Enyart wants wasteful spending rerouted to highways
The bill, House Resolution 4937, was introduced in June and has been referred to a pair of committees. It still has the potential to be heard during the 113th Congress, which ends Jan. 3. It is called The Protection Against Wasteful Spending Act 2014.
“With August being a district work period month, we likely won’t see any movement for the next several weeks,” said Laura Taylor, spokeswoman for U.S. Rep. Bill Enyart, the Belleville Democrat who is cosponsoring the bill with Rep. David B. McKinley, a West Virginia Republican.
The bill is in front of both the Committee on Oversight and Government Reform and the Committee on Appropriations.
The proposal uses a bit of a carrot and stick incentive in an attempt to force agencies to react to waste uncovered by any of the federal government’s 73 inspectors general. Those that fail to implement IG recommendations in a “timely manner” would be prohibited from spending obligated funds for convention or seminar attendance and international or domestic travel by any politically-appointed official; or for any bonus or salary increase for such officials.
Any savings from the implementation of a recommendation would be split 50-50 between the Highway Trust Fund for road projects and the Environmental Protection Agency for making capitalization grants for state water pollution control revolving funds.
“At the end of the day, this is just good government,” Enyart said in a statement. “We need to reduce wasteful spending and better use American’s hard-earned tax dollars. This bill uses proven cost-saving measures that will reinvest billions from excessive spending into our nation’s aging infrastructure. Representative McKinley and I think this is simply financial common sense.”
Whether any agency could get a handle on its spending is a good question.
Last year, Enyart said, a total of $67 billion was identified as waste, fraud and abuse in the federal government by inspectors general. The IG reported that 16,900 cost-savings recommendations had not yet been implemented.
The legislation would require IGs to report any recommendations and outline cost savings opportunities to be implemented.
In each of the fiscal years from 2014-2020, the head of each federal agency would have to implement all of the recommendations of its inspector general regarding wasteful or duplicate spending, except for any recommendation that would violate an existing law. Each department would also have to report to Congress on such implementations.
Agencies would have 60 days after the submission of an IG report to implement a recommendation or risk funding for travel and bonuses being transferred to the highway fund or EPA.
The proposal defines “timely manner’’ as determined by the Director of the Office of Management and Budget, in consultation with the Comptroller General and the inspector general of the relevant agency, with regard to implementation of a recommendation.
Some 30 percent of a recommendation must be completed within the first year following the submission of the IG report; and 70 percent must be completed within the second year.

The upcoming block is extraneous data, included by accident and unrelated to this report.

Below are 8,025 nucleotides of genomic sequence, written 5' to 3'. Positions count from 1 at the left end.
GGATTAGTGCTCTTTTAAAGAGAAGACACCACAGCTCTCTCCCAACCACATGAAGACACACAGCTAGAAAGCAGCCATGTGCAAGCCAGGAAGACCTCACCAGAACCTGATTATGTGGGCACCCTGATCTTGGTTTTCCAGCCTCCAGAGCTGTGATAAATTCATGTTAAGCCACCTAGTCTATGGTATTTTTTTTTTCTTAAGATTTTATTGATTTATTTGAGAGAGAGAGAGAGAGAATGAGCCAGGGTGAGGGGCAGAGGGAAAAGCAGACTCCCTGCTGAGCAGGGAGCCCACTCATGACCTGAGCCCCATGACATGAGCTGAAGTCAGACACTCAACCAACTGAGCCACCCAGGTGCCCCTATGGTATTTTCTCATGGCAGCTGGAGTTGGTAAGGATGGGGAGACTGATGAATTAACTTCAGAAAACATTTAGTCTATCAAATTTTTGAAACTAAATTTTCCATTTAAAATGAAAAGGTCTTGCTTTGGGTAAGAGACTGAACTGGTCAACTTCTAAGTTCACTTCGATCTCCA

The two congressmen estimated that “tens of billions of dollars” could be saved.
“We want to be a part of the solution for improving our nation’s infrastructure,” McKinley wrote. “This bill will make that happen without creating any more financial burden to the American taxpayer.”
Answer Midwest gets international award recognition
ALTON — Answer Midwest, Inc. has been honored with the ATSI 2014 Diamond Plus Award after winning the ATSI Award of Excellence for 13 consecutive years.
Owned and managed by the Tedrick family since 1991, Answer Midwest has grown from one woman answering phones for a doctor’s office in 1946 to a high tech service center supporting service professionals and businesses all over the country.
“We work hard to be sure our clients are getting the best service possible,” said Jennifer Schulz, vice president and co-owner. “Winning a prestigious international award confirms we are doing it right.”
The Association of TeleServices International Award is presented annually to the best providers of telecommunications and call center services in North America and the UK. Independent judges are contracted by ATSI to evaluate message services.
Service providers are judged on courtesy, response time, accuracy and overall service to their clients. Only 13 services have ever won as many consecutive years as Answer Midwest.
“The ATSI Award of Excellence is the most prestigious recognition of exemplary customer service in the industry. Award recipients demonstrate the highest level of service throughout every aspect of a caller’s experience, it’s quite an honor,” says ATSI President Sharon Campbell.
New law, taking effect Jan. 1, protects fraternal order insurance
SPRINGFIELD – People who join fraternal benefit societies for life insurance will have greater protection under a new plan signed into law.
State Sen. William Haine, D-Alton, the plan’s sponsor, said Senate Bill 646 better regulates the leadership structures of these societies and allows early state intervention in the affairs of struggling organizations. The new rules also allow underperforming societies to transfer members to other benefit societies to avoid insolvency.